30430 - LAW - MODULE 1 (PUBLIC LAW)
Course taught in English
Go to class group/s: 31
JUSTIN ORLANDO FROSINI
For a fruitful and effective learning experience, it is desirable for students to follow political and legal developments by regularly consulting news media outlets throughout the duration of the course. No previous knowledge is required.
The State plays a key role in the global economy. Through legislation, regulation, judicial decisions and international agreements, States have a pervasive impact on the behavior of both firms and individuals. The stability of governments and constitutional settings, the role of Courts in protecting individual rights and of Public Administrations in providing public services, regulation of markets and economic activities are key variables to be considered when doing business. These variables are heavily dependent on different forms of government and constitutional traditions. For these reasons, the comparative and contextual study of public law makes a key contribution to a business degree combined with a liberal arts education such as the WBB program. The focus of the Course is comparative and transnational. While mostly addressing liberal democracies in Europe and North America, it also considers key constitutional developments in Asia, Latin America and the former Soviet Bloc, including experiences of illiberal constitutionalism. Ample space is also devoted to supranational organizations, mostly the EU. The course wishes to provide students with tools to understand how government functions and decipher complex and diverse regulatory environments. It more generally contributes to the students’ development as aware global citizens.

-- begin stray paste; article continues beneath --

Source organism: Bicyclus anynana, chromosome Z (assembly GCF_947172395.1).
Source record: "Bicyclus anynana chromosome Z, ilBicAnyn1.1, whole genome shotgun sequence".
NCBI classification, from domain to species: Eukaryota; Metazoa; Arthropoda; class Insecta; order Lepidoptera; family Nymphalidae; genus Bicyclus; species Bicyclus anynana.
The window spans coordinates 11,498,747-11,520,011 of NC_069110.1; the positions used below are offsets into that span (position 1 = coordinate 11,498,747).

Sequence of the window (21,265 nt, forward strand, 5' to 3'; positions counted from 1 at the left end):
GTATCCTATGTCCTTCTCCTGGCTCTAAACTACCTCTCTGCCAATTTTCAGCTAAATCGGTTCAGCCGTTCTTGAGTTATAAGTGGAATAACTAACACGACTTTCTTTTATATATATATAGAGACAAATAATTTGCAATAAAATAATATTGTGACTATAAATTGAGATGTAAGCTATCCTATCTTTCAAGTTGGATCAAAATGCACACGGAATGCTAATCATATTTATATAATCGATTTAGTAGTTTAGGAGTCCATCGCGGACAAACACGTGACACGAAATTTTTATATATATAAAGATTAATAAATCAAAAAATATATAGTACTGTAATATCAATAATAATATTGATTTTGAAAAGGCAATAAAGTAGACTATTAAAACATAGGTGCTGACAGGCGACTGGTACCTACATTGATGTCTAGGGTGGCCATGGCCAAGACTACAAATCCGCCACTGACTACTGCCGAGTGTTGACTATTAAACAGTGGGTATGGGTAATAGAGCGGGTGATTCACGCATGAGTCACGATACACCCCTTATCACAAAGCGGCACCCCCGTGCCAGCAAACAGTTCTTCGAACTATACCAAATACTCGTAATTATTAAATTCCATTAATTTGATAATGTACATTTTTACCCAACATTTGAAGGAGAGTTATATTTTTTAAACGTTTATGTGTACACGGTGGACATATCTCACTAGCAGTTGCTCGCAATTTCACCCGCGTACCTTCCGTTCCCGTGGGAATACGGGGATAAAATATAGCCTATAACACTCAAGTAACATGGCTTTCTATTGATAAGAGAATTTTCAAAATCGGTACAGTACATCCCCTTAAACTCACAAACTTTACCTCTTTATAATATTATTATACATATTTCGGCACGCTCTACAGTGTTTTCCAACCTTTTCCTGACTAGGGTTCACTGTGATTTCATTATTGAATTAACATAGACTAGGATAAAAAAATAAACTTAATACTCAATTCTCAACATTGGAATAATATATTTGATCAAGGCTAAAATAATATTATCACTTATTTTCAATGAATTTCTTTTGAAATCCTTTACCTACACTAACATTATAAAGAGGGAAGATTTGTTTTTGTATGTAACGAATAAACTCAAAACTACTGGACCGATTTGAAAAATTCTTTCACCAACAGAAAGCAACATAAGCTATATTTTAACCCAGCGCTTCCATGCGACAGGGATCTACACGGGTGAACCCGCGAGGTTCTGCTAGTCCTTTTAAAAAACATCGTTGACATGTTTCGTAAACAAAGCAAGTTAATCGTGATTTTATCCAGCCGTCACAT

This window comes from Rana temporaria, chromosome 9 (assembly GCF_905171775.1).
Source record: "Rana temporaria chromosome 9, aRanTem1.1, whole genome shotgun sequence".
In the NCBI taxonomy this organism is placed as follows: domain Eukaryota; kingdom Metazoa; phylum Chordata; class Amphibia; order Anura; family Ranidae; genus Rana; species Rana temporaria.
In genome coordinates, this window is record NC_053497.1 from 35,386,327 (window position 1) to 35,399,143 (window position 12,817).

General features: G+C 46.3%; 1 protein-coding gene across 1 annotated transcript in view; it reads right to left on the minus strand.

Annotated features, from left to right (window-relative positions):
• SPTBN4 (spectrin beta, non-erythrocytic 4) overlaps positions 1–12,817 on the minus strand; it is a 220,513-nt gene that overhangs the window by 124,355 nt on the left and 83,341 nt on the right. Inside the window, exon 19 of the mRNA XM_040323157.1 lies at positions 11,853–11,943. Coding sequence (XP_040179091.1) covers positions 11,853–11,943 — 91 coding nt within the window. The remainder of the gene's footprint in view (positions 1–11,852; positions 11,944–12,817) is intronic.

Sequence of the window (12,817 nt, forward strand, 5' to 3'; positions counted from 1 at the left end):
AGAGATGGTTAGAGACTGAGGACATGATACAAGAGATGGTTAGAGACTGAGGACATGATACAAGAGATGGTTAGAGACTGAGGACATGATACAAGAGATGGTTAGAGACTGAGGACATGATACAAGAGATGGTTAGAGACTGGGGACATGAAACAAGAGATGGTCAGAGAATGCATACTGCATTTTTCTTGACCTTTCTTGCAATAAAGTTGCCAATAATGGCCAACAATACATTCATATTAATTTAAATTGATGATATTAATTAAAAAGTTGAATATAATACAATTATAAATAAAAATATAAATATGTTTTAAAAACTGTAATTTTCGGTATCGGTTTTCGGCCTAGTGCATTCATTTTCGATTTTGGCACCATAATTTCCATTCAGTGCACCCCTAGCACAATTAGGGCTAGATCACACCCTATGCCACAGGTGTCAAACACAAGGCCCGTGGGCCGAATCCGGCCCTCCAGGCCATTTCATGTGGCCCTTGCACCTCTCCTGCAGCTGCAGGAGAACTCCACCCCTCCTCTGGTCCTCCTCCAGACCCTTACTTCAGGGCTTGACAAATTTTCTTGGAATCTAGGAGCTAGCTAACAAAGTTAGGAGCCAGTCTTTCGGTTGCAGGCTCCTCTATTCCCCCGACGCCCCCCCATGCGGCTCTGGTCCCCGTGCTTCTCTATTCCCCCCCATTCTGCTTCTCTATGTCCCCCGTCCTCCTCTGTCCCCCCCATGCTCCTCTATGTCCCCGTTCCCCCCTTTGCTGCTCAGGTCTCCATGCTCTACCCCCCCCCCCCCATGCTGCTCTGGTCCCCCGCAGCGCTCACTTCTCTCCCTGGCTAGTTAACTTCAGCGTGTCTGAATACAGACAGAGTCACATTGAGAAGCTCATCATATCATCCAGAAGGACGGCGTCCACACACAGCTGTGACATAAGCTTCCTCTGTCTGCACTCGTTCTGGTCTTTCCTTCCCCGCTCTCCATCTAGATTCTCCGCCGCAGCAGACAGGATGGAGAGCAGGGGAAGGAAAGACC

The course offers an overview of selected themes and concepts in constitutional law understood as the set of rules governing:
- The State's exercise of public powers and the creation of law.
- The relationships between different constitutional bodies.
- The rights of individuals (and firms) vis a vis the State.